These are the kind of buyers who want only the best even if it is at a premium of 10,000 yen for 100g. Aptly named ‘Gyokuro’ (which means premium grade) Kanbayashi liaises directly with farmers to handpick only the best tea leaves for this particular Ujicha.
Unlike other tea leaves, Gyokuro leaves are grown in a completely different way which is why Kanbayashi was compelled to liaise directly with farmers as opposed to wholesalers. When growing these leaves, photosynthesis produces Catechin a type of antioxidant that gives the tea its bitterness. Once these begin to bud, the amount of sunlight is restricted to allow for Theanine (a type of amino acid) to be produced and create a balanced bitter sweet aroma/taste. These are then usually harvested 3 times a year and respectively labeled 1st 2nd and 3rd harvest when selling. However, Mistuboshien’s luxury Gyokuro uses leaves from fields that are harvested only once a year to maintain the soils fertility and in turn the premium grade of its leaves.
With this knowledge and the finished product at our fingertips It seemed like such a shame to end there though. So we asked Kanbayashi to show us how they would pour the perfect cup as seasoned professionals and connoisseurs.
Now to say we were surprised to see what came next is an understatement. Forget what you know about Japanese tea because whilst we looked around for a teapot and hot water, Kanbayashi showed us that ice cold water is the way to go. Needless to say we are sceptical of his methods but there is scientific backing to this so-called madness: Hot water causes the leaves to produce Tannin. Similar to that found in wine, this adds an unwanted bitterness to the taste/aroma. Using ice cold water on the other hand, keeps those Tannins at bay, allowing for a more enjoyable experience. And yes, it really is an experience.
If you really must have hot tea, their recommendation is to first swirl the hot water in a cup to bring the temperature down to at least 80 degrees celsius. This way, it at least keeps the bitterness to a minimum for those who prefer a warmer cup.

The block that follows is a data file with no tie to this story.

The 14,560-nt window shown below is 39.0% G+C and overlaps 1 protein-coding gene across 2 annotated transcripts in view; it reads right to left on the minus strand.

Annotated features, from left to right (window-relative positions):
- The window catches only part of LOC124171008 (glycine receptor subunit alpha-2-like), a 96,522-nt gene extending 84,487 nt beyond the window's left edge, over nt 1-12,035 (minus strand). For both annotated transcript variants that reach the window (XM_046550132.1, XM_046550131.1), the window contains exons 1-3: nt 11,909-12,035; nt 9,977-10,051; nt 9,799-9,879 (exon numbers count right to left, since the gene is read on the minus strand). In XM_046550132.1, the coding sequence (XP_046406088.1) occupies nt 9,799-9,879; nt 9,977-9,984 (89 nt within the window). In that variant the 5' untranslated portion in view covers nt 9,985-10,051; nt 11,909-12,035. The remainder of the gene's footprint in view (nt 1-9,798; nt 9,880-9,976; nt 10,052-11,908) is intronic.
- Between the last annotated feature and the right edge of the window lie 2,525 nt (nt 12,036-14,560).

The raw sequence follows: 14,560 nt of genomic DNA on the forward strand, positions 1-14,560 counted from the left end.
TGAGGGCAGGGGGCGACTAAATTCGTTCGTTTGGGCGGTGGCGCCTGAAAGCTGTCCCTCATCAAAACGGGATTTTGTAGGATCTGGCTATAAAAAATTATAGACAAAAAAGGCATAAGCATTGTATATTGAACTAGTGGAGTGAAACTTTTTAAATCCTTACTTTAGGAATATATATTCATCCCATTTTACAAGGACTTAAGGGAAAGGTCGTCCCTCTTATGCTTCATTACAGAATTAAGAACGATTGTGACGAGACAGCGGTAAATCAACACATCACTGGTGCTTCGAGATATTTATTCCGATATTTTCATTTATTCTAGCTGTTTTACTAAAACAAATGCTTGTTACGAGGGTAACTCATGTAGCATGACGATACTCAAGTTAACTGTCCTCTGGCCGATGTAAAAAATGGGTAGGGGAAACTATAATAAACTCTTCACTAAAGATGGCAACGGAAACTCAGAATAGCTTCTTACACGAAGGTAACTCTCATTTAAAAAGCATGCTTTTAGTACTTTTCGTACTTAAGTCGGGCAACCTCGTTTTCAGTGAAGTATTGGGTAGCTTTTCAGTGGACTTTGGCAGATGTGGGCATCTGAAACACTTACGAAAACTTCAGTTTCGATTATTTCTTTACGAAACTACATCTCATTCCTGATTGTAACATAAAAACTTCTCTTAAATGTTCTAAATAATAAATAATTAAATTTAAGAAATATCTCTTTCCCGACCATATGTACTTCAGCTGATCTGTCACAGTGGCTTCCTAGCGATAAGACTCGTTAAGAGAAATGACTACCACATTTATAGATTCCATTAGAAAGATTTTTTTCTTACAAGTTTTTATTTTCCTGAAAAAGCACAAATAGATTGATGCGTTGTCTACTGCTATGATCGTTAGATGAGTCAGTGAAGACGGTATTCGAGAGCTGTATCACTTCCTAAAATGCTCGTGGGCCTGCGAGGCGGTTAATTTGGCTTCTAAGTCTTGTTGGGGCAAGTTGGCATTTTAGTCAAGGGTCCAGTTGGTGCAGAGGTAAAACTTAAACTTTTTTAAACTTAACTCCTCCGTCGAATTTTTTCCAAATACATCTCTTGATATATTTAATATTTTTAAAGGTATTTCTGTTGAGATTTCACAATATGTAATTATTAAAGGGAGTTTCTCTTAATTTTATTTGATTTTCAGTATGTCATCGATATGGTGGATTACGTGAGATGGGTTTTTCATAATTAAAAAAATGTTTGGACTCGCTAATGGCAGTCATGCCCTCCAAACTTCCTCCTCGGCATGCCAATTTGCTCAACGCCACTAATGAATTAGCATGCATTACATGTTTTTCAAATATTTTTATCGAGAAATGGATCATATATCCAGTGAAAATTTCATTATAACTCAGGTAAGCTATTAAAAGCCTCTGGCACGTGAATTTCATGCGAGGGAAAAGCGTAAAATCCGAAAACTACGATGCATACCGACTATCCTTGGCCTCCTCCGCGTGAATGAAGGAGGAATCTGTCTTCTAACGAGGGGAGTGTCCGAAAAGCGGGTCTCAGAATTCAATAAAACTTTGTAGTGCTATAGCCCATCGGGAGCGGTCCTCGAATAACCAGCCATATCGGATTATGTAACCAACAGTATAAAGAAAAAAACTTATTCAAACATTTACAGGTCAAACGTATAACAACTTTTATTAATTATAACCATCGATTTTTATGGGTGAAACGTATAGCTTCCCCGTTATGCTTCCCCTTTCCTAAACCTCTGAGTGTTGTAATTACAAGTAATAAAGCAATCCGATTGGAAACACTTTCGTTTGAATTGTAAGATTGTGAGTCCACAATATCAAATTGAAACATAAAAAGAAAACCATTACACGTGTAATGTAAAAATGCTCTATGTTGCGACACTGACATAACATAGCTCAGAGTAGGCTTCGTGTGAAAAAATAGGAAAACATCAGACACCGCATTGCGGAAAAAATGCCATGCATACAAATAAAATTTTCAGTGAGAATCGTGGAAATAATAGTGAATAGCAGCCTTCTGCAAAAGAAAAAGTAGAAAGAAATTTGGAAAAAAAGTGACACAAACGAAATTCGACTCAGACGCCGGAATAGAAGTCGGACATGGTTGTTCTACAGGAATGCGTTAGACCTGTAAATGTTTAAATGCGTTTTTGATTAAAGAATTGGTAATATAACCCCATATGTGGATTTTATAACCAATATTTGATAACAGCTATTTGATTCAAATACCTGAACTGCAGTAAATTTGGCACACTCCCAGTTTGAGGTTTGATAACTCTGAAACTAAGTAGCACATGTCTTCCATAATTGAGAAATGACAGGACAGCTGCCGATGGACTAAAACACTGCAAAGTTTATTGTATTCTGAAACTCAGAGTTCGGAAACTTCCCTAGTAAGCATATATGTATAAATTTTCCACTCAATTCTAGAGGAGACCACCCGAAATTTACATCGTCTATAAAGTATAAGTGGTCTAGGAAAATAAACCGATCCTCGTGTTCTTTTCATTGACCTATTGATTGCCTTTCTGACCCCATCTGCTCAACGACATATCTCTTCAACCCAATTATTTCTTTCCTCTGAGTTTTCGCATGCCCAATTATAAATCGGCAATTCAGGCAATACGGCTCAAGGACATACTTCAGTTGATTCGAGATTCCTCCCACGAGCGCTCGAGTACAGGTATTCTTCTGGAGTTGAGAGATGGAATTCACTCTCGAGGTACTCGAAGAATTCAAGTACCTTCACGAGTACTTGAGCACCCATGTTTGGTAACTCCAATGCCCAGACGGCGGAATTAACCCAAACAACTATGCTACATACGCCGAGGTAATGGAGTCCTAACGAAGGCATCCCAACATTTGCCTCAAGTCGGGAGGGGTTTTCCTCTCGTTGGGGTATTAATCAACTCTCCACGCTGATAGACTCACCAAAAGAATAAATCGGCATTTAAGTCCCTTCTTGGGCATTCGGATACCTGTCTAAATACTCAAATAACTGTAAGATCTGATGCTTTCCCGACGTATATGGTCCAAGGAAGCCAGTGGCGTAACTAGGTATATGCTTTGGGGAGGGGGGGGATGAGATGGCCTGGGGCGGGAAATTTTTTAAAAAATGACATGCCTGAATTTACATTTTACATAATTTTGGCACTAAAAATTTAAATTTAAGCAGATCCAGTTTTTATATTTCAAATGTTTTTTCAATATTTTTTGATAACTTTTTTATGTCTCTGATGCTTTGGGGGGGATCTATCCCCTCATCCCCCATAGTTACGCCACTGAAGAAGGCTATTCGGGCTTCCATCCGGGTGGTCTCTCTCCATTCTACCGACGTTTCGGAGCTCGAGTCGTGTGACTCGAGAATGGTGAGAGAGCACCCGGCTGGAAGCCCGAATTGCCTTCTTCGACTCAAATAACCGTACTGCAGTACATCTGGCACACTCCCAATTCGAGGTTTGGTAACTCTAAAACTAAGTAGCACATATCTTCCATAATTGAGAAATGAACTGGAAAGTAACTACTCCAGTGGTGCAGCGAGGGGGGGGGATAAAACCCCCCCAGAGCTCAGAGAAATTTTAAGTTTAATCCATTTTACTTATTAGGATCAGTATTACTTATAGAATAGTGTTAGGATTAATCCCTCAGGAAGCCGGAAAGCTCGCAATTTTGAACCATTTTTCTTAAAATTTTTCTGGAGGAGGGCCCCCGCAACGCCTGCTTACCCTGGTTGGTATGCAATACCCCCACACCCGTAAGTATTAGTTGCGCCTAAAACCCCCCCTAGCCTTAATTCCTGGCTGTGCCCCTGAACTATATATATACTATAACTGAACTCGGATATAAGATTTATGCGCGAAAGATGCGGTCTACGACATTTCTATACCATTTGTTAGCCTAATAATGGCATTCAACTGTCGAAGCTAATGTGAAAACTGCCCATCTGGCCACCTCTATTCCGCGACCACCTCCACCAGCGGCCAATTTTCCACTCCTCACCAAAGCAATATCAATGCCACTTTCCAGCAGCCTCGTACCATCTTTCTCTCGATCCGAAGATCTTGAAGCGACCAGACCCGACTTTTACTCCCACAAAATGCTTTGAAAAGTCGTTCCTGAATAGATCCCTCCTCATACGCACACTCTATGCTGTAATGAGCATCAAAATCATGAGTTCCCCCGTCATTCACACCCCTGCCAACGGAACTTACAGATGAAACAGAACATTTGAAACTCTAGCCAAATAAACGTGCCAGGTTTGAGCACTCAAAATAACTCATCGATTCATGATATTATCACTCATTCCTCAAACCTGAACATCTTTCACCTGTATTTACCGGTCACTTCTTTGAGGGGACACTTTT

A Cup of Luxury Experience
Perhaps one of the greatest things about Mitsuboshien is their proactive approach to making their premium teas and 450 years of know how accessible to just about anyone from foreigners to students and many more. They regularly hold workshops in which participants can learn about the history of Japanese tea making and even try it for themselves. This isn’t a marketing ploy or something to scoff at. Mitsuboshien uses premium tea leaves worth 50,000 yen per kilo (around $500) in these classes - after all this is a luxury experience!
Its approaches like this and their unfaltering commitment to being the purveyors of authentic high quality teas that have allowed Mitsuboshien to survive well into the modern day.
It is a quite challenging time for many businesses with countless being forced to foreclose or embrace change as a necessity at the expense of brand integrity. But without companies like Mitsuboshien to buck this trend and keep traditions alive Japan would lose not only its heritage but also its identity.
Whether for good or bad, change is all around us. But there will always be a place for companies like Mitsubishien to show us that sometimes we just need to sit back and relax with a nice cup of tea.